A Closer Look at Learning Strategies, L2 Proficiency, and Gender Author(s): John M. Green and Rebecca Oxford Source: TESOL Quarterly, Vol. 29, No. 2 (Summer, 1995), pp. 261-297 Published by: Teachers of English to Speakers of Other Languages, Inc. (TESOL) Stable URL: http://www.jstor.org/stable/3587625 Accessed: 03/07/2010 01:44 Your use of the JSTOR archive indicates your acceptance of JSTOR's Terms and Conditions of Use, available at http://www.jstor.org/page/info/about/policies/terms.jsp. JSTOR's Terms and Conditions of Use provides, in part, that unless you have obtained prior permission, you may not download an entire issue of a journal or multiple copies of articles, and you may use content in the JSTOR archive only for your personal, non-commercial use. Please contact the publisher regarding any further use of this work. Publisher contact information may be obtained at http://www.jstor.org/action/showPublisher?publisherCode=tesol. Each copy of any part of a JSTOR transmission must contain the same copyright notice that appears on the screen or printed page of such transmission. JSTOR is a not-for-profit service that helps scholars, researchers, and students discover, use, and build upon a wide range of content in a trusted digital archive. We use information technology and tools to increase productivity and facilitate new forms of scholarship. For more information about JSTOR, please contact email@example.com.
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Vol. TESOLQUARTERLY 29, No. 2, Summer1995
A CloserLook at Learning Strategies, L2 Proficiency,and Gender JOHN M. GREEN SalemStateCollege REBECCA OXFORD of University Alabama
This study builds on previous research using the Strategy Inventory for Language Learning (SILL). Most previous SILL research has made comparisons across the entire survey or in terms of strategy categories and has stressed proficiency level at the expense of other variables.The present largescale (N= 374) study of language learning strategy use by students at three different course levels at the University of Puerto Rico relates strategy use to gender as well as to L2 proficiency level and includes analysis of variation in the use of individual strategies on the SILL. Like previous researchers, we found greater use of learning strategies among more successful learners and higher levels of strategy use by women than by men. Our analysis, however, revealed more complex patterns of use than have appeared in previous studies. With both proficiency level and gender, only some items showed significant variation,and significant variation by proficiency level did not invariably mean more frequent strategy use by more successful students. The strategies reported as used more often by the more successful students emphasized active, naturalistic practice and were used in combination with a variety of what we term bedrock strategies,which were used frequently or moderately frequently by learners at all levels. The study's generalizability and its implications for teachers and researchers are discussed.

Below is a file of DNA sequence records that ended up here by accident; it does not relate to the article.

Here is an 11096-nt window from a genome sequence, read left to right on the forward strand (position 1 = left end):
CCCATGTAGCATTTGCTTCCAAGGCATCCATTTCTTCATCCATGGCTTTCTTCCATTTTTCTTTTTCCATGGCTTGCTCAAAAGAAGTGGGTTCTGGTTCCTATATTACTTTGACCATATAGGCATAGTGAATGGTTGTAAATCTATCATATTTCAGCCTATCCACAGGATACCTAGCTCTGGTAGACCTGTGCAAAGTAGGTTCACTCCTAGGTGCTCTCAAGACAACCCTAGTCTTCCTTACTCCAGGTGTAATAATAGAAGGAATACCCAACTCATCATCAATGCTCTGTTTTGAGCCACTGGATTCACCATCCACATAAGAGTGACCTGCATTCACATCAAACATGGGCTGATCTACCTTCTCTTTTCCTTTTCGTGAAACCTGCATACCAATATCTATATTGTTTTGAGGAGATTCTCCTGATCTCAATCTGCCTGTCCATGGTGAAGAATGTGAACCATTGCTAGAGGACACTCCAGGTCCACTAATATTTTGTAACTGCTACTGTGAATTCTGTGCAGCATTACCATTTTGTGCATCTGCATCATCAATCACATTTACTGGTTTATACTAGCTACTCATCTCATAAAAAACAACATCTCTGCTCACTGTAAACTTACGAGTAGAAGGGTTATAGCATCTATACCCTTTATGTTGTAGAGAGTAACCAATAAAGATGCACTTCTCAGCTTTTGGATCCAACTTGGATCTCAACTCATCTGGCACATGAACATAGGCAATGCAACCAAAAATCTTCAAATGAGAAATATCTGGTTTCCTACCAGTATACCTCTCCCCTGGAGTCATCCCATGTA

relationship of the use of language learning strategies to success in mastering a second or foreign language, as well as to gender and other variables, has been the focus of a growing body of research over the past decade. Much of the quantitative strategy research, however, has had the strengths and limitations of an aerial photograph: It shows prominent features of the landscape but only gives hints as to what the trees and buildings in the picture would look like up close. This is because most quantitative studies comparing The 261
strategy use by different groups of students have tended to pay more attention to overall strategy use or to the use of broad categories of strategies than to...